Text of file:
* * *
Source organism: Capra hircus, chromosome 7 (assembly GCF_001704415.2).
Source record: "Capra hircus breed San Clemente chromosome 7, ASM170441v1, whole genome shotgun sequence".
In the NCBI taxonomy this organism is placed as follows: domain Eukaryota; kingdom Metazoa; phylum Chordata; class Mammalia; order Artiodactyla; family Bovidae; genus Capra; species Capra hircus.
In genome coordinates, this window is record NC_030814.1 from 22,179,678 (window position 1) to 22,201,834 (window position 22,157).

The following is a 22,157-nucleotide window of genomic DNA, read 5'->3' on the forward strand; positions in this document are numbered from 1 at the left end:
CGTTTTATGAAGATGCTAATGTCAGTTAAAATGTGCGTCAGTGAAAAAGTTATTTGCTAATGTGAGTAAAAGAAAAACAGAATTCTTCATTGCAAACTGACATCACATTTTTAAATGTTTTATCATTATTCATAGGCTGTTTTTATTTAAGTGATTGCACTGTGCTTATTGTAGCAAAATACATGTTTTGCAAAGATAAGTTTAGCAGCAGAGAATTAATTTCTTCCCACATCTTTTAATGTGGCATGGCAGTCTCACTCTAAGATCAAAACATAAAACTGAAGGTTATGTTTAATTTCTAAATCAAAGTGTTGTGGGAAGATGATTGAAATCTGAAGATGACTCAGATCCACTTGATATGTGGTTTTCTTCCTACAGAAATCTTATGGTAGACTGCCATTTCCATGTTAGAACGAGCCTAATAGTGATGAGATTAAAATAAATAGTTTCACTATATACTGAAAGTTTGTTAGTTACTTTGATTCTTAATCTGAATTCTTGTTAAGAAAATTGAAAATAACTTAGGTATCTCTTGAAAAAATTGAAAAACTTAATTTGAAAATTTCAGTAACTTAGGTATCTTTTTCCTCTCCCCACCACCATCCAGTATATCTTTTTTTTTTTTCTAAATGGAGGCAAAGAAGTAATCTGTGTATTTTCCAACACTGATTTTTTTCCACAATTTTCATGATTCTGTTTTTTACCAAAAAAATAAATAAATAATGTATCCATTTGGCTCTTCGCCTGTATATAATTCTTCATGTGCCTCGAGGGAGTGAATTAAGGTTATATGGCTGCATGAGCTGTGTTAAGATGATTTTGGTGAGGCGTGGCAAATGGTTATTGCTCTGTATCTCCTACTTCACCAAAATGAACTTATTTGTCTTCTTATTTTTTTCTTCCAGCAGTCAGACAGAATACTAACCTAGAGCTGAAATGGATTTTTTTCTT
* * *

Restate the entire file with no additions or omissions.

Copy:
Source organism: Capra hircus, chromosome 7 (assembly GCF_001704415.2).
Source record: "Capra hircus breed San Clemente chromosome 7, ASM170441v1, whole genome shotgun sequence".
In the NCBI taxonomy this organism is placed as follows: domain Eukaryota; kingdom Metazoa; phylum Chordata; class Mammalia; order Artiodactyla; family Bovidae; genus Capra; species Capra hircus.
In genome coordinates, this window is record NC_030814.1 from 22,179,678 (window position 1) to 22,201,834 (window position 22,157).

The following is a 22,157-nucleotide window of genomic DNA, read 5'->3' on the forward strand; positions in this document are numbered from 1 at the left end:
CGTTTTATGAAGATGCTAATGTCAGTTAAAATGTGCGTCAGTGAAAAAGTTATTTGCTAATGTGAGTAAAAGAAAAACAGAATTCTTCATTGCAAACTGACATCACATTTTTAAATGTTTTATCATTATTCATAGGCTGTTTTTATTTAAGTGATTGCACTGTGCTTATTGTAGCAAAATACATGTTTTGCAAAGATAAGTTTAGCAGCAGAGAATTAATTTCTTCCCACATCTTTTAATGTGGCATGGCAGTCTCACTCTAAGATCAAAACATAAAACTGAAGGTTATGTTTAATTTCTAAATCAAAGTGTTGTGGGAAGATGATTGAAATCTGAAGATGACTCAGATCCACTTGATATGTGGTTTTCTTCCTACAGAAATCTTATGGTAGACTGCCATTTCCATGTTAGAACGAGCCTAATAGTGATGAGATTAAAATAAATAGTTTCACTATATACTGAAAGTTTGTTAGTTACTTTGATTCTTAATCTGAATTCTTGTTAAGAAAATTGAAAATAACTTAGGTATCTCTTGAAAAAATTGAAAAACTTAATTTGAAAATTTCAGTAACTTAGGTATCTTTTTCCTCTCCCCACCACCATCCAGTATATCTTTTTTTTTTTTCTAAATGGAGGCAAAGAAGTAATCTGTGTATTTTCCAACACTGATTTTTTTCCACAATTTTCATGATTCTGTTTTTTACCAAAAAAATAAATAAATAATGTATCCATTTGGCTCTTCGCCTGTATATAATTCTTCATGTGCCTCGAGGGAGTGAATTAAGGTTATATGGCTGCATGAGCTGTGTTAAGATGATTTTGGTGAGGCGTGGCAAATGGTTATTGCTCTGTATCTCCTACTTCACCAAAATGAACTTATTTGTCTTCTTATTTTTTTCTTCCAGCAGTCAGACAGAATACTAACCTAGAGCTGAAATGGATTTTTTTCTT